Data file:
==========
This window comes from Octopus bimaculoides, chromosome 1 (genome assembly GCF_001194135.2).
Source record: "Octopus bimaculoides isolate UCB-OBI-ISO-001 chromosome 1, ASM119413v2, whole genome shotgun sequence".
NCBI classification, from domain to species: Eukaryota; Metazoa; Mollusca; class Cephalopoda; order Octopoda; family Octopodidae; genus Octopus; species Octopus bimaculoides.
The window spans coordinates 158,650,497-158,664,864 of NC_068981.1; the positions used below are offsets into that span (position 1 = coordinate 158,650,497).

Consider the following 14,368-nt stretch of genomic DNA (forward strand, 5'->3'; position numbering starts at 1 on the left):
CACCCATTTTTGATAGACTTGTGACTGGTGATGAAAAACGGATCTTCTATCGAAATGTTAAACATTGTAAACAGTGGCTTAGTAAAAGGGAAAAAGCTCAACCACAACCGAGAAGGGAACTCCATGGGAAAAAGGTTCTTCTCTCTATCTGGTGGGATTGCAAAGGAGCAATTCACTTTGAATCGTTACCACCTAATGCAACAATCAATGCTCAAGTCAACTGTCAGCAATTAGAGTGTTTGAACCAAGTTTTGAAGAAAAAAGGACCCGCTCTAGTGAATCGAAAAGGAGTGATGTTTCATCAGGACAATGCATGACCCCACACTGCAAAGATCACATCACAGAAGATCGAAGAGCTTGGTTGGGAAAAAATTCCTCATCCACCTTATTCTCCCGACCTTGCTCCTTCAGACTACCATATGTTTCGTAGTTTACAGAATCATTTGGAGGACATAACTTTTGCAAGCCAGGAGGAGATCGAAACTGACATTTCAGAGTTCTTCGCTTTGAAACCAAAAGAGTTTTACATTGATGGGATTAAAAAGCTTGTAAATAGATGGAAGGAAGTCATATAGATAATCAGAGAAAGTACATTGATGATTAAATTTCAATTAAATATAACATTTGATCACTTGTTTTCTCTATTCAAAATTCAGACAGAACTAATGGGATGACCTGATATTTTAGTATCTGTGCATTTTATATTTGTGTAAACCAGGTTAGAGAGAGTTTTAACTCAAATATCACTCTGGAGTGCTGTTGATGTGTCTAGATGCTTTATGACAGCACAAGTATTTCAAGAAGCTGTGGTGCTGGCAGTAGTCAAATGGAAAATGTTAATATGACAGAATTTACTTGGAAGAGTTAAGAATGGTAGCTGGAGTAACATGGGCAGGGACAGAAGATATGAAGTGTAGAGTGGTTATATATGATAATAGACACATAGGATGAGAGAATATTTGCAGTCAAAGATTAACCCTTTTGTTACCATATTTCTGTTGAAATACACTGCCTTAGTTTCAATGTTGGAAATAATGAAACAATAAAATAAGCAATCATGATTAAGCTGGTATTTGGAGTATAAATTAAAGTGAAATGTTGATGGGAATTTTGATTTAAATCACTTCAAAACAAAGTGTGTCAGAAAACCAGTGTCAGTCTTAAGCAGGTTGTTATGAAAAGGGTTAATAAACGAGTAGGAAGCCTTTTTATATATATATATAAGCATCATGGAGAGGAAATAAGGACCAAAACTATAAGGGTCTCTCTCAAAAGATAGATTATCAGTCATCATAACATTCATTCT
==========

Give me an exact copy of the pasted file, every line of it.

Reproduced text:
This window comes from Octopus bimaculoides, chromosome 1 (genome assembly GCF_001194135.2).
Source record: "Octopus bimaculoides isolate UCB-OBI-ISO-001 chromosome 1, ASM119413v2, whole genome shotgun sequence".
NCBI classification, from domain to species: Eukaryota; Metazoa; Mollusca; class Cephalopoda; order Octopoda; family Octopodidae; genus Octopus; species Octopus bimaculoides.
The window spans coordinates 158,650,497-158,664,864 of NC_068981.1; the positions used below are offsets into that span (position 1 = coordinate 158,650,497).

Consider the following 14,368-nt stretch of genomic DNA (forward strand, 5'->3'; position numbering starts at 1 on the left):
CACCCATTTTTGATAGACTTGTGACTGGTGATGAAAAACGGATCTTCTATCGAAATGTTAAACATTGTAAACAGTGGCTTAGTAAAAGGGAAAAAGCTCAACCACAACCGAGAAGGGAACTCCATGGGAAAAAGGTTCTTCTCTCTATCTGGTGGGATTGCAAAGGAGCAATTCACTTTGAATCGTTACCACCTAATGCAACAATCAATGCTCAAGTCAACTGTCAGCAATTAGAGTGTTTGAACCAAGTTTTGAAGAAAAAAGGACCCGCTCTAGTGAATCGAAAAGGAGTGATGTTTCATCAGGACAATGCATGACCCCACACTGCAAAGATCACATCACAGAAGATCGAAGAGCTTGGTTGGGAAAAAATTCCTCATCCACCTTATTCTCCCGACCTTGCTCCTTCAGACTACCATATGTTTCGTAGTTTACAGAATCATTTGGAGGACATAACTTTTGCAAGCCAGGAGGAGATCGAAACTGACATTTCAGAGTTCTTCGCTTTGAAACCAAAAGAGTTTTACATTGATGGGATTAAAAAGCTTGTAAATAGATGGAAGGAAGTCATATAGATAATCAGAGAAAGTACATTGATGATTAAATTTCAATTAAATATAACATTTGATCACTTGTTTTCTCTATTCAAAATTCAGACAGAACTAATGGGATGACCTGATATTTTAGTATCTGTGCATTTTATATTTGTGTAAACCAGGTTAGAGAGAGTTTTAACTCAAATATCACTCTGGAGTGCTGTTGATGTGTCTAGATGCTTTATGACAGCACAAGTATTTCAAGAAGCTGTGGTGCTGGCAGTAGTCAAATGGAAAATGTTAATATGACAGAATTTACTTGGAAGAGTTAAGAATGGTAGCTGGAGTAACATGGGCAGGGACAGAAGATATGAAGTGTAGAGTGGTTATATATGATAATAGACACATAGGATGAGAGAATATTTGCAGTCAAAGATTAACCCTTTTGTTACCATATTTCTGTTGAAATACACTGCCTTAGTTTCAATGTTGGAAATAATGAAACAATAAAATAAGCAATCATGATTAAGCTGGTATTTGGAGTATAAATTAAAGTGAAATGTTGATGGGAATTTTGATTTAAATCACTTCAAAACAAAGTGTGTCAGAAAACCAGTGTCAGTCTTAAGCAGGTTGTTATGAAAAGGGTTAATAAACGAGTAGGAAGCCTTTTTATATATATATATAAGCATCATGGAGAGGAAATAAGGACCAAAACTATAAGGGTCTCTCTCAAAAGATAGATTATCAGTCATCATAACATTCATTCT